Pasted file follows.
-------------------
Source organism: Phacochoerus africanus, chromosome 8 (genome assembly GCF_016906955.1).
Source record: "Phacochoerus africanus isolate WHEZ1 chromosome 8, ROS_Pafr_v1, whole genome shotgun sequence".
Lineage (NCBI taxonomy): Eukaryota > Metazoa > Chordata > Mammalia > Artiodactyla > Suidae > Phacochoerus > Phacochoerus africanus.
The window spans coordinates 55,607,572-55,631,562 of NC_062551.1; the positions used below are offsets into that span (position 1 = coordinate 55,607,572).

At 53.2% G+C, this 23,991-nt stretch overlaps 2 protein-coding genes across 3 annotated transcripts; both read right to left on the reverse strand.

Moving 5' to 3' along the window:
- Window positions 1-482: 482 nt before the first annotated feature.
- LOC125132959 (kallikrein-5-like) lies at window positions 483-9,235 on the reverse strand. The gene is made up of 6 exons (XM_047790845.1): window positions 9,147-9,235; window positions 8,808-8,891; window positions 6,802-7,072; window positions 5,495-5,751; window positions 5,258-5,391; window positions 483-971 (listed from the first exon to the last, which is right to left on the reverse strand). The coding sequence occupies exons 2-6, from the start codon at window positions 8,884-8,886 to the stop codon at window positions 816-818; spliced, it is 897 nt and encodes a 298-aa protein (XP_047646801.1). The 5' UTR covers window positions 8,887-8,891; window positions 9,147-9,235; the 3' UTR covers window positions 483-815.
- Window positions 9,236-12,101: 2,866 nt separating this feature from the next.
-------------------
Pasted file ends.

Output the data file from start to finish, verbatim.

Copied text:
Source organism: Phacochoerus africanus, chromosome 8 (genome assembly GCF_016906955.1).
Source record: "Phacochoerus africanus isolate WHEZ1 chromosome 8, ROS_Pafr_v1, whole genome shotgun sequence".
Lineage (NCBI taxonomy): Eukaryota > Metazoa > Chordata > Mammalia > Artiodactyla > Suidae > Phacochoerus > Phacochoerus africanus.
The window spans coordinates 55,607,572-55,631,562 of NC_062551.1; the positions used below are offsets into that span (position 1 = coordinate 55,607,572).

At 53.2% G+C, this 23,991-nt stretch overlaps 2 protein-coding genes across 3 annotated transcripts; both read right to left on the reverse strand.

Moving 5' to 3' along the window:
- Window positions 1-482: 482 nt before the first annotated feature.
- LOC125132959 (kallikrein-5-like) lies at window positions 483-9,235 on the reverse strand. The gene is made up of 6 exons (XM_047790845.1): window positions 9,147-9,235; window positions 8,808-8,891; window positions 6,802-7,072; window positions 5,495-5,751; window positions 5,258-5,391; window positions 483-971 (listed from the first exon to the last, which is right to left on the reverse strand). The coding sequence occupies exons 2-6, from the start codon at window positions 8,884-8,886 to the stop codon at window positions 816-818; spliced, it is 897 nt and encodes a 298-aa protein (XP_047646801.1). The 5' UTR covers window positions 8,887-8,891; window positions 9,147-9,235; the 3' UTR covers window positions 483-815.
- Window positions 9,236-12,101: 2,866 nt separating this feature from the next.